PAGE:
Photo Gallery

Dark-colored lava flows of the Haruj volcanic field are prominent in this Space Shuttle photo of the arid desert of central Libya. The extensive Pliocene-to-Holocene Haruj volcanic field covers a broad 45,000 sq km area and contains very well-preserved scoria cones, lava flows, and explosion craters. The youngest lava flows were considered to be Holocene in age.

NASA Space Shuttle image S-13-32, 1984 (http://eol.jsc.nasa.gov/).

Smithsonian Sample Collections Database

There are no samples for Haruj in the Smithsonian's NMNH Department of Mineral Sciences Rock and Ore collection.

Affiliated Sites

Large Eruptions of Haruj Information about large Quaternary eruptions (VEI >= 4) is cataloged in the Large Magnitude Explosive Volcanic Eruptions (LaMEVE) database of the Volcano Global Risk Identification and Analysis Project (VOGRIPA).
WOVOdat WOVOdat is a database of volcanic unrest; instrumentally and visually recorded changes in seismicity, ground deformation, gas emission, and other parameters from their normal baselines. It is sponsored by the World Organization of Volcano Observatories (WOVO) and presently hosted at the Earth Observatory of Singapore.
EarthChem EarthChem develops and maintains databases, software, and services that support the preservation, discovery, access and analysis of geochemical data, and facilitate their integration with the broad array of other available earth science parameters. EarthChem is operated by a joint team of disciplinary scientists, data scientists, data managers and information technology developers who are part of the NSF-funded data facility Integrated Earth Data Applications (IEDA). IEDA is a collaborative effort of EarthChem and the Marine Geoscience Data System (MGDS).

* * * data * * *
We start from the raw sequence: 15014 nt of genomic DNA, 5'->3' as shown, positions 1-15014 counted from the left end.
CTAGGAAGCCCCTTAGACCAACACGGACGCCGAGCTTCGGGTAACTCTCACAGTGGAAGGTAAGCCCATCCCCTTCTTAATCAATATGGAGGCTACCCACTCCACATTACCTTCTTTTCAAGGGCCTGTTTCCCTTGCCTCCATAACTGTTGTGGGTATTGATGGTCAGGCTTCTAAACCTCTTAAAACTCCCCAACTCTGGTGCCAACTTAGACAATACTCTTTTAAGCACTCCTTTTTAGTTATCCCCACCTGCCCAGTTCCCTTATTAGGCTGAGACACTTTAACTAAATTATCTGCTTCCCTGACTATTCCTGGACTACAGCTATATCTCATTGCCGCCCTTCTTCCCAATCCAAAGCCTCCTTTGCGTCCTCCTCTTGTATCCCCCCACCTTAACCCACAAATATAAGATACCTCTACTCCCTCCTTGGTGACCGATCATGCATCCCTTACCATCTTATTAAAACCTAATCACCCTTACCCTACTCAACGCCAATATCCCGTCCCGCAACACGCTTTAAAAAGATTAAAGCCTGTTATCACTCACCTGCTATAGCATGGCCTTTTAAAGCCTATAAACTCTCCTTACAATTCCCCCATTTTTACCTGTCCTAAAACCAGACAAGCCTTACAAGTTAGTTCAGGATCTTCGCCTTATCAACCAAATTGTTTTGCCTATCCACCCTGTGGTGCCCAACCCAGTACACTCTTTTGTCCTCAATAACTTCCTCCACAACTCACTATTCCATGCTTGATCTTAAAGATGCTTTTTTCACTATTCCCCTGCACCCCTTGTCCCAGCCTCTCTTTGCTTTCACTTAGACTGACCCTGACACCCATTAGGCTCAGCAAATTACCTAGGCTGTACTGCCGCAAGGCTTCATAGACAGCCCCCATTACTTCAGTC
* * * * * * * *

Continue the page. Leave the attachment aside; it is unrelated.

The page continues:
MODVOLC - HIGP MODIS Thermal Alert System Using infrared satellite Moderate Resolution Imaging Spectroradiometer (MODIS) data, scientists at the Hawai'i Institute of Geophysics and Planetology, University of Hawai'i, developed an automated system called MODVOLC to map thermal hot-spots in near real time. For each MODIS image, the algorithm automatically scans each 1 km pixel within it to check for high-temperature hot-spots. When one is found the date, time, location, and intensity are recorded. MODIS looks at every square km of the Earth every 48 hours, once during the day and once during the night, and the presence of two MODIS sensors in space allows at least four hot-spot observations every two days. Each day updated global maps are compiled to display the locations of all hot spots detected in the previous 24 hours. There is a drop-down list with volcano names which allow users to 'zoom-in' and examine the distribution of hot-spots at a variety of spatial scales.
MIROVA Middle InfraRed Observation of Volcanic Activity (MIROVA) is a near real time volcanic hot-spot detection system based on the analysis of MODIS (Moderate Resolution Imaging Spectroradiometer) data. In particular, MIROVA uses the Middle InfraRed Radiation (MIR), measured over target volcanoes, in order to detect, locate and measure the heat radiation sourced from volcanic activity.